After an unusually wet rainy season, most of California was pulled out of a severe drought. However, climate change has made the state’s dry and wet spells more extreme and unpredictable. Also, Riverside water comes from groundwater basins that take several wet years to recover. Water use efficiency and conservation are important for all Californians, and RPU is committed to water reliability now and into the future.
On March 24, 2023, Governor Newsom signed Executive Order N-5-23, which reduced emergency drought requirements. Below is a summary of what regulations ended in June 2023 and which remain applicable to Riverside:
- Ends the voluntary 15% water conservation target, while continuing to encourage that Californians make conservation a way of life
- Ends the requirement that local water agencies implement Level 2 of their drought contingency plans
- Maintains the ban on wasteful water uses, such as irrigation runoff, hosing driveways or sidewalks, etc.
- Maintains the ban on watering nonfunctional turf grass on commercial properties. This regulation was readopted by the State Water Resources Control Board and will be in effect through June 2024.
STEP UP YOUR WATER SAVING EFFORTS
As a reminder, the wasteful water activities below are always prohibited in the City of Riverside per the Water Conservation Ordinance regardless of shortage level or drought emergency order.
- Irrigation runoff
- Use of hoses dispensing potable water without a shut-off nozzle
- Hosing driveways or sidewalks
- Use of potable water in a fountain or decorative water feature, except where the water is part of a recirculating system
- Outdoor watering during and within 48 hours of measurable rainfall
- Serving drinking water other than upon request in eating/drinking establishments
- Irrigation with potable water of landscapes outside of newly constructed homes and buildings in a manner inconsistent with regulations or other requirements established by the California Building Standards Commission and the Department of Housing and Community Development
If you see water waste happening in Riverside, please visit RiversideCA.gov/311 to report the activity.
Check out our Outdoor and Indoor water rebates to support water-saving efforts and follow these additional Indoor & Outdoor Water Efficiency and Conservation tips to help stretch our water supplies further into the future.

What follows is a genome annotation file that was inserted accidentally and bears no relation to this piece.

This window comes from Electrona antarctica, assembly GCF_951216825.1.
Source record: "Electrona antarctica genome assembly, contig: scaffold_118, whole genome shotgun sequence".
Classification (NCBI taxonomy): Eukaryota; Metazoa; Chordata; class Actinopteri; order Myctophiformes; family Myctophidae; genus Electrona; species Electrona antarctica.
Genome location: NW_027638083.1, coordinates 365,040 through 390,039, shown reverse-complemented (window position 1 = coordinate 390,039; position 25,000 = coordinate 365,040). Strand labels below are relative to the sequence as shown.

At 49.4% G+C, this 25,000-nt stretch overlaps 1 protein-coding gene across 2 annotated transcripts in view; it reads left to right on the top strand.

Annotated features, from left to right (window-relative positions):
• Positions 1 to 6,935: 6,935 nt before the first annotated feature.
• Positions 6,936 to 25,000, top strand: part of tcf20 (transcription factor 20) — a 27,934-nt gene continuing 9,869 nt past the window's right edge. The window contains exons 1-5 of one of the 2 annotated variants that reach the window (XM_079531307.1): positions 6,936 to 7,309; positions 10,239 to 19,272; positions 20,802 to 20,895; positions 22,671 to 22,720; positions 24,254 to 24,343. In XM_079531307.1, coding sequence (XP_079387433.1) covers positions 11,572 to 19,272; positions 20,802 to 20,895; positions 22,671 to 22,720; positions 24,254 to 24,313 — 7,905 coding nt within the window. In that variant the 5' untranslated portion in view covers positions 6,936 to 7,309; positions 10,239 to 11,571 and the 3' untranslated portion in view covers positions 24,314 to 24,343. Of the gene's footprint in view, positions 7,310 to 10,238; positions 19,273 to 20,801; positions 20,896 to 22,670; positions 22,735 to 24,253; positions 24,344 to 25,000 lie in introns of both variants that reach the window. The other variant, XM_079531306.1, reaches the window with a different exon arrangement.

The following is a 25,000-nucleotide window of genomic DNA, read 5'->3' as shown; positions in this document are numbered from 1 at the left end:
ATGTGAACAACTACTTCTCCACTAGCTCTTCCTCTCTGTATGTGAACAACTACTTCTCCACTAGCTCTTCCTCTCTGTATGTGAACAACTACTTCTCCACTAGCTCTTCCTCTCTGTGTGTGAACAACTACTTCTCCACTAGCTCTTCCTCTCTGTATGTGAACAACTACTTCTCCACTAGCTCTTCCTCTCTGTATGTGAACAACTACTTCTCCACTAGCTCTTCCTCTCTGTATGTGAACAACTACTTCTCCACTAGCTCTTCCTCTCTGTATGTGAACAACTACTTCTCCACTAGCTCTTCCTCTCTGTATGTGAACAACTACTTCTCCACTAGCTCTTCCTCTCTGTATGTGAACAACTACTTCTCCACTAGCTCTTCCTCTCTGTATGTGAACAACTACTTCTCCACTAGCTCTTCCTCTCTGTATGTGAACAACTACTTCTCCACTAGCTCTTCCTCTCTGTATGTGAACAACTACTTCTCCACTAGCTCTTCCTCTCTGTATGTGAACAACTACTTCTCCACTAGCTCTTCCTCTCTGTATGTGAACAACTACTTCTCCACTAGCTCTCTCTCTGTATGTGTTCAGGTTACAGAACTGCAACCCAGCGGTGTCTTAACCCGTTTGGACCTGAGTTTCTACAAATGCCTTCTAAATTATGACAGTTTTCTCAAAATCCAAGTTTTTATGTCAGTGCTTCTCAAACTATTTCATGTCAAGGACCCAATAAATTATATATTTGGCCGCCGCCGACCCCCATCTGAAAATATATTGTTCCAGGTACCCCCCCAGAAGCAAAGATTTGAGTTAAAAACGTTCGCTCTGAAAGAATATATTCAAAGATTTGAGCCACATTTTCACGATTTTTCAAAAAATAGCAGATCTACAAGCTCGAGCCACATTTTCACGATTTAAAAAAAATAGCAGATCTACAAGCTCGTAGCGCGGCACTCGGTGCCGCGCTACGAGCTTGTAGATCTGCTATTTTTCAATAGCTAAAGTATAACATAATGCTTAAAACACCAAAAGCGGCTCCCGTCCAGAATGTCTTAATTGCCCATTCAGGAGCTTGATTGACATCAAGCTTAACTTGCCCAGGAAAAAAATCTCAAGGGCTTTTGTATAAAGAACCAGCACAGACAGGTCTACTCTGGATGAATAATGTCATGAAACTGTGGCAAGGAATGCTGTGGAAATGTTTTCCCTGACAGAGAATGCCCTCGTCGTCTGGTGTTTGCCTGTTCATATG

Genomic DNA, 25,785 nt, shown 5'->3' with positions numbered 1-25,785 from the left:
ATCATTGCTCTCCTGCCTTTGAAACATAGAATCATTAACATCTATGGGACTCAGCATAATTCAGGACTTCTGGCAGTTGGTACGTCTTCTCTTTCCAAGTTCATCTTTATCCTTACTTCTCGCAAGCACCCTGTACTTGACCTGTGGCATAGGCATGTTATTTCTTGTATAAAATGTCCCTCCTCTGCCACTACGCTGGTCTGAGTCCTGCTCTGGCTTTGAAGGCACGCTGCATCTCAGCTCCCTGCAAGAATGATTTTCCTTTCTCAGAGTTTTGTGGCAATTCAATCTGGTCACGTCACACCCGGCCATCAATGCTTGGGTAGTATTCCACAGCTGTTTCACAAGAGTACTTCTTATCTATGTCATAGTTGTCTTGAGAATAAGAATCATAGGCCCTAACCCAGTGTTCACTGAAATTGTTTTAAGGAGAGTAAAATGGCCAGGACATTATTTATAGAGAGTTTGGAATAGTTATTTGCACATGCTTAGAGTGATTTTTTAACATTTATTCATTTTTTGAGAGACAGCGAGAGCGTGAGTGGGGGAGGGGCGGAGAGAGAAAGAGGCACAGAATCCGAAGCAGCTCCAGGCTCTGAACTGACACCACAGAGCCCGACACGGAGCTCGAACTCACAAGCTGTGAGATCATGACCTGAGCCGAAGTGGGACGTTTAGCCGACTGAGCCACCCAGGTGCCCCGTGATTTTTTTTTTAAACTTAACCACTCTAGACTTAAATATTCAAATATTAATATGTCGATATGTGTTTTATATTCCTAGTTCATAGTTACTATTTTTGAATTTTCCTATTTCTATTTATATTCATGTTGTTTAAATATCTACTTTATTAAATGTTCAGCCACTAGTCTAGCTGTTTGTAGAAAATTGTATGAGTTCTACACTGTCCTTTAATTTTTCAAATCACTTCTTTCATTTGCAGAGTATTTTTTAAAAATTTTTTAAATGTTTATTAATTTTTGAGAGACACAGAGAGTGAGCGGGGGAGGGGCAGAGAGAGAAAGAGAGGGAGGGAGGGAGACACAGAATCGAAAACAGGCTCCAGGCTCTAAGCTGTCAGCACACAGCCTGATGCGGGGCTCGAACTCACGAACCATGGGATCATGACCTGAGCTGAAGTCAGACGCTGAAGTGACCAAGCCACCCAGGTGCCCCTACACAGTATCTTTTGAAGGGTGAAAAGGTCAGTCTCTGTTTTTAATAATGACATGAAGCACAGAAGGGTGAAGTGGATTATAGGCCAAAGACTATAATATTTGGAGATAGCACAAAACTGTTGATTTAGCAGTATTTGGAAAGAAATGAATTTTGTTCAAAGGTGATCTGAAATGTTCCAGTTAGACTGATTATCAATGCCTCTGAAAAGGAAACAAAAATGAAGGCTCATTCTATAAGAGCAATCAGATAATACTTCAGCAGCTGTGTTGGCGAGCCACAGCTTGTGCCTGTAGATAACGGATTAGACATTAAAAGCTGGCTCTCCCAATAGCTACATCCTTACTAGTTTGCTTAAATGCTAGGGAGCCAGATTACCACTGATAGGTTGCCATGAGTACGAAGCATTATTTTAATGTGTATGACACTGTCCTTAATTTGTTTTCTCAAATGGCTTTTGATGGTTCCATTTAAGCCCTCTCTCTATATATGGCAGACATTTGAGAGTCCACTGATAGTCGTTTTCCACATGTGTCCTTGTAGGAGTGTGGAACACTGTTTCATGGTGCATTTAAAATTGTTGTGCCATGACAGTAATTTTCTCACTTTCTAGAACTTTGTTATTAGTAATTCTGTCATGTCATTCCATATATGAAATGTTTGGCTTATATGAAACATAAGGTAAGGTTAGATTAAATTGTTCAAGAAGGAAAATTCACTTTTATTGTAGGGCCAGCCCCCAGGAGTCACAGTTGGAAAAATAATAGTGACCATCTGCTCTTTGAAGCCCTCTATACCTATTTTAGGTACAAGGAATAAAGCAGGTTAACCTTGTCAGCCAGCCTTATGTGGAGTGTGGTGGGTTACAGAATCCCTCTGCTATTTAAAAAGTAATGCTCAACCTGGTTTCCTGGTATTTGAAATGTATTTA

Save Our Water & Our City of Trees
Drought conditions are expected to intensify in the future so we need to make sure we’re using water responsibly and making every drop count. This includes prioritizing your trees. Trees are investments that would take more water, time, and money to replace if lost to drought versus keeping them alive. So, remember to give those trees the TLC they need year-round. A properly watered tree is more resilient to drought and disease.
Follow these quick Tree Care Tips:
- Mulch to conserve moisture
- Newly planted trees (less than two years old) will need five gallons of water, once a week. A bucket is great for this. Water the area under the dripline.
- Young trees (less than three years old) are starting to get established and require a deep watering of ten gallons, once every two weeks under the dripline.
- Mature trees (older than 3 years) need deep watering. Water deeply within the dripline when the top six inches of soil around your mature tree has dried out or once per month.
Learn more Tree Care Tips by visiting:
Yes, trees provide multiple benefits to the community and environment. Trees should be irrigated appropriately to meet their water needs. You can find more information and resources on watering trees by visiting the following websites:
Maintaining a Healthy Landscape in a Drought | Helpful Tips (PDF)
Eastern Municipal Water District | emwd.org
Western Municipal Water District | wmwd.com/drought
Save Water and Money with RPU Rebates | RiversidePublicUtilities.com/Rebates
Save Water. Save California | SaveOurWater.com
Save Our Water and Our Trees | California ReLeaf
California Urban Forests Council | Growing Trees Make Great Communities
State Water Resources Control Board | FAQ (Updated June 6, 2022)